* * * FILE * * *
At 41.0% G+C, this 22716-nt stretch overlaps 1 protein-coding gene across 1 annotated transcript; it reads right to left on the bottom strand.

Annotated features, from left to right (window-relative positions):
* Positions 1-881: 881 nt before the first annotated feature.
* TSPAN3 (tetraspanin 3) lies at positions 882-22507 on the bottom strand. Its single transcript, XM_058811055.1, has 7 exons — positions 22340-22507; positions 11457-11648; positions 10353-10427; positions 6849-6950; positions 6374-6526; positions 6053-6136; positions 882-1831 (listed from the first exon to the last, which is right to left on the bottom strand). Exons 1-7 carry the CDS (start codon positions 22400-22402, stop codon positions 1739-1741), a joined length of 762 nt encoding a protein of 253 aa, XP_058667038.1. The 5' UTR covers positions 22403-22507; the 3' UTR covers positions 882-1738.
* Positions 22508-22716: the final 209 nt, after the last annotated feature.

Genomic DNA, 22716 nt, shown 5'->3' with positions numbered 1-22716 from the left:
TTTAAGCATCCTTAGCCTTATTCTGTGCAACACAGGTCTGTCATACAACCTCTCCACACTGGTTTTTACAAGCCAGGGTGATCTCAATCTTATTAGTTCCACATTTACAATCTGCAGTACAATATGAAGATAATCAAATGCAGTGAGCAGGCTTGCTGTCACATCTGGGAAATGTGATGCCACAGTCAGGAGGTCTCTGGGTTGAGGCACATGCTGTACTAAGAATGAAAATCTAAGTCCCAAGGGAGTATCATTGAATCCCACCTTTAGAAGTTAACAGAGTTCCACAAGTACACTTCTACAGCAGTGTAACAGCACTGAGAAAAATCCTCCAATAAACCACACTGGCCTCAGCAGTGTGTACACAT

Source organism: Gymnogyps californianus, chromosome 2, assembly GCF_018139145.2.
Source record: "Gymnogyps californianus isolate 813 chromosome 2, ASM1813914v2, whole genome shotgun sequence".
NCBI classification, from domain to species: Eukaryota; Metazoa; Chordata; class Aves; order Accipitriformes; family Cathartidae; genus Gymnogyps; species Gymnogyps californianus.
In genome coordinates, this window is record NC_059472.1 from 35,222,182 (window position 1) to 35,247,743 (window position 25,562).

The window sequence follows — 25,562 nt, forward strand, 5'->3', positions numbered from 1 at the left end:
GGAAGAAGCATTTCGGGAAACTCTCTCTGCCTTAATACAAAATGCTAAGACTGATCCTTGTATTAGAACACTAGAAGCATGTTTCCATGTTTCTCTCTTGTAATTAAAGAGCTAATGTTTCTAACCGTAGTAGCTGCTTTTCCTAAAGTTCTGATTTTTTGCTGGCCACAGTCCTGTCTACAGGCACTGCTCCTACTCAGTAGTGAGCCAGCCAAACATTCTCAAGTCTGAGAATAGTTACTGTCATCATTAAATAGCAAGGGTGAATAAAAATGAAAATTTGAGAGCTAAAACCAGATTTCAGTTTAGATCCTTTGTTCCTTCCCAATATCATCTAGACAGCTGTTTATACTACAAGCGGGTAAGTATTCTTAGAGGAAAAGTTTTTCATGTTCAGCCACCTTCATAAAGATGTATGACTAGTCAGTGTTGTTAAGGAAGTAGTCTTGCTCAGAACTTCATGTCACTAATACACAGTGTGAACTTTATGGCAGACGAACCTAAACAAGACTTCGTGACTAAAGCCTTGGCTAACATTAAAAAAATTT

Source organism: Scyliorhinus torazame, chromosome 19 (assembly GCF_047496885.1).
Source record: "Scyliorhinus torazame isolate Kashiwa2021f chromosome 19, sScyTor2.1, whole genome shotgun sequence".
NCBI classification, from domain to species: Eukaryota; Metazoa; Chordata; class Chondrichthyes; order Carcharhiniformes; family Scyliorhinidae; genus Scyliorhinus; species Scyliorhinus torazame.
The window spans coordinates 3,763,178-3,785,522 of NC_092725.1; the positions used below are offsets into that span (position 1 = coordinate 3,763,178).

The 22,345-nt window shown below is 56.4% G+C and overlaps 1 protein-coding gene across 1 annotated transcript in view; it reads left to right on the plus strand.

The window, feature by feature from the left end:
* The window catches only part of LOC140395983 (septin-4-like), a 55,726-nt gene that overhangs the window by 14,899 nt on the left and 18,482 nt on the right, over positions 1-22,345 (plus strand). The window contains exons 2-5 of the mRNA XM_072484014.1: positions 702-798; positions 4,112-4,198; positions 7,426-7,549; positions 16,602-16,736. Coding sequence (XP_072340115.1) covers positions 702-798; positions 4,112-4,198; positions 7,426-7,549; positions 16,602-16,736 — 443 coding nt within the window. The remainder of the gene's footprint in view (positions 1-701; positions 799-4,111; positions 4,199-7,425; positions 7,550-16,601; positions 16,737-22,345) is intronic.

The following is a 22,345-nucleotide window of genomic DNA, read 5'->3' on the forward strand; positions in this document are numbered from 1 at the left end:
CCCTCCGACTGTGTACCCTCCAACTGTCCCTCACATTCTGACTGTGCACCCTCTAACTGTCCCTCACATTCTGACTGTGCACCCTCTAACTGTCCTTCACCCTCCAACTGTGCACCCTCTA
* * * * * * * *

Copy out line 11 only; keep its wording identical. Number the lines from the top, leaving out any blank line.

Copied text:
In genome coordinates, this window is record NC_059472.1 from 35,222,182 (window position 1) to 35,247,743 (window position 25,562).